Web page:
Elizabeth Bishop Essay Research Paper Why Elizabeth

Elizabeth Bishop Essay, Research Paper

Why Elizabeth Bishop was Considered to be Dickonsonian in Her Writing Style Poet

Elizabeth Bishop was as simple as she was complex. The lucid and uncomplicated

images she created with her seemingly elementary style were anything but; in

fact, the complexity that resides within her characteristically simple prose,

which demonstrate a purity and precision like no other, are known only to those

who can see beyond their faзade. Attention to outer detail and an

unquenchable desire to portray her inner pain, Bishop favored a more simplistic

approach to convey the immense pain and suffering she endured throughout her

life. Utilizing the concepts of surrealism and imagery, as well as incorporating

landscape and geography, the troubled poet cleverly and quite appropriately

captured her audience with images of her own anguish. Only since her death has

Elizabeth Bishop (1911-1979) been generally recognized as one of the four or

five finest American poets of this century. One reason it’s taken so long may be

Bishop’s low profile: she lived in Brazil for almost half her productive life,

published a slim new book of poems only once a decade, disliked giving public

readings, and participated in none of the "movements" of her time.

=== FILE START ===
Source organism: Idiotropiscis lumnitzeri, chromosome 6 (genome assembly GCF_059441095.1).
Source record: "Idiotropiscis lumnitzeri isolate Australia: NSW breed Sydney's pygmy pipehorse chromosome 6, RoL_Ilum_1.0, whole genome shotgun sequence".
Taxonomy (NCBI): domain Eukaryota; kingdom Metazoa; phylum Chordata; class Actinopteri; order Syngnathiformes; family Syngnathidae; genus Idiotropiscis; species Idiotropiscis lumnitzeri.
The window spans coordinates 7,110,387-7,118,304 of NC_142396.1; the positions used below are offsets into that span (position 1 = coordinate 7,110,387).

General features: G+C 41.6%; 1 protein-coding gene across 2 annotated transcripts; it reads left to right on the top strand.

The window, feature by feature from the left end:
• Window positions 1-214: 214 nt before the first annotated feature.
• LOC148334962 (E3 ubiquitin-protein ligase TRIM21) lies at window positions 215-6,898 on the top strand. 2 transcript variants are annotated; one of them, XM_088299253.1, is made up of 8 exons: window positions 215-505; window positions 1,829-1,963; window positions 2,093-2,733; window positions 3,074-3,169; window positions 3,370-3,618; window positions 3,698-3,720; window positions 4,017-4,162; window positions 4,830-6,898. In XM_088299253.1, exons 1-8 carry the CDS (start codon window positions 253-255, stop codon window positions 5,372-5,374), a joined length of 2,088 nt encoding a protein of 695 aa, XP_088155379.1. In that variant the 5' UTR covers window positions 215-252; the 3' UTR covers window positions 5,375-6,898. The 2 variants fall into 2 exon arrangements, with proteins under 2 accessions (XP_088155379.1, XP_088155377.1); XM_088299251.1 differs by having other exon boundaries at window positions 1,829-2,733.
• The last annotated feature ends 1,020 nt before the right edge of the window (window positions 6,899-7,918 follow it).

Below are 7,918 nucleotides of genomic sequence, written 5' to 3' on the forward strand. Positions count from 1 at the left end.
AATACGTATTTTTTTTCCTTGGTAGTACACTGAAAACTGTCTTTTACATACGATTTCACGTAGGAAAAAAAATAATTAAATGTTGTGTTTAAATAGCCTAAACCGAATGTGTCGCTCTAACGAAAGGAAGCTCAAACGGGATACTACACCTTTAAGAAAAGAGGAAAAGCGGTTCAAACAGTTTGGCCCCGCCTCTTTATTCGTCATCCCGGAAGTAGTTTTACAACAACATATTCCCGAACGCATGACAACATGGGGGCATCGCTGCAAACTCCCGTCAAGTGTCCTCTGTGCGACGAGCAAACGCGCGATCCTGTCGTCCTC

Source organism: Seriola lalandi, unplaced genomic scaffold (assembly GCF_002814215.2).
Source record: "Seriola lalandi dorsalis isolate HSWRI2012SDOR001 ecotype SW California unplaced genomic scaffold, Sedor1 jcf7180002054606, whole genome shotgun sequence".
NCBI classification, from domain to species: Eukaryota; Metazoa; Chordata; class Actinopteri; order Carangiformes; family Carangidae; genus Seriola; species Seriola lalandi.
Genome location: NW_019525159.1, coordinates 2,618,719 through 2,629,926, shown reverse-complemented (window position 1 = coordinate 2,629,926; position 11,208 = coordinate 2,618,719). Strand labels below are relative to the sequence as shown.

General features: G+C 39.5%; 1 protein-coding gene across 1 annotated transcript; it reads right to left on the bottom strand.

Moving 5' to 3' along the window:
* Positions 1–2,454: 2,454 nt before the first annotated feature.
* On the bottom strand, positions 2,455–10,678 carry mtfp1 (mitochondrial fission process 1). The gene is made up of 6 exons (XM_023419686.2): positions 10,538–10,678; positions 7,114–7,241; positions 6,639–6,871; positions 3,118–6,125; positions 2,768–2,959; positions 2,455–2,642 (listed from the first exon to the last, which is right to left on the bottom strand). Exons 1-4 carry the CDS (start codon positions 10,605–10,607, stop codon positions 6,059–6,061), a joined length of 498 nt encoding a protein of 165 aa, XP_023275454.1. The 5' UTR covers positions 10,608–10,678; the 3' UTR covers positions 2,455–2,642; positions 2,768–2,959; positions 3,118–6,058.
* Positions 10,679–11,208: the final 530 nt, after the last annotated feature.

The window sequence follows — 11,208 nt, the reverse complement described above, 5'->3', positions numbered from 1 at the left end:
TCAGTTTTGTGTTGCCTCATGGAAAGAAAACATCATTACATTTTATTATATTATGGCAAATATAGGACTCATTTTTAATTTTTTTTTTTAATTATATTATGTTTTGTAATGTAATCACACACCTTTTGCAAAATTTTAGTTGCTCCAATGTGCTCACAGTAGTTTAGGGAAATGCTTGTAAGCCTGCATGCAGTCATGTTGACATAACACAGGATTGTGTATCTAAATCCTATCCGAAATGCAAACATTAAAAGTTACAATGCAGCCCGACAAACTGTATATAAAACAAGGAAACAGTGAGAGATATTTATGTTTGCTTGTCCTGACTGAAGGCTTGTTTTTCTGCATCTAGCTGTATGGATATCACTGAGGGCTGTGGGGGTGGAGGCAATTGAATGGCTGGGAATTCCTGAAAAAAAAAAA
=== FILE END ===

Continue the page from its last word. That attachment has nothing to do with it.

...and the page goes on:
Bishop’s masterly descriptive powers were the energy she invested in an attempt

to found a poetry not on what had happened to its author, but on what its author

saw and felt and shared with others in the present, whether what was shared was

a set of friends, a series of real or imagined travels, books read, or sights

seen. Bishop, besides being an award winning poet, was a prolific letter writer.

Her friend and publisher, Robert Giroux, has assembled and edited over 500 of

the letters Bishop wrote to her friends from around the world. Emily Dickonson’s

closest friends knew she wrote poetry, because she often included poems or lines

from poems in her many letters. What they had no way of appreciating, however,

was the magnitude of her solitary achievement. When she died at 56 her sister

Lavinia found in a drawer over 1,700 poems — the result of a lifetime’s

concentrated work. And since the publication of a small selection of those poems

four years after her death, Dickinson’s reputation has risen; today her place

among the very best poets to have written in English is unchallenged. Dickinson

in her early 30’s made some tentative attempts to get published, but her work

was far ahead of its time and she did not meet with success. Only seven poems

were published in her lifetime, each changed by editors to suit the day’s

standards of rhyme, punctuation and meter. The many similarities between Bishop

and Dickonson are clearly evident in their lives and their writing styles. Both

women were from the New England area; both never married; both wrote about their

pain, suffering and anguish; both were minimally published before their deaths;

both used a simple. easy to read, writing style; and both wrote or incorporated

nature into their themes. The only differences were Emily Dickonson’s religion

and isolation, whereas Elizabeth Bishop was well travelled and considered to be

an agnostic. Elizabeth Bishop nearly mirrored Emily Dickonson in every way, and

that is why she is considered to be "Dickonsonian."


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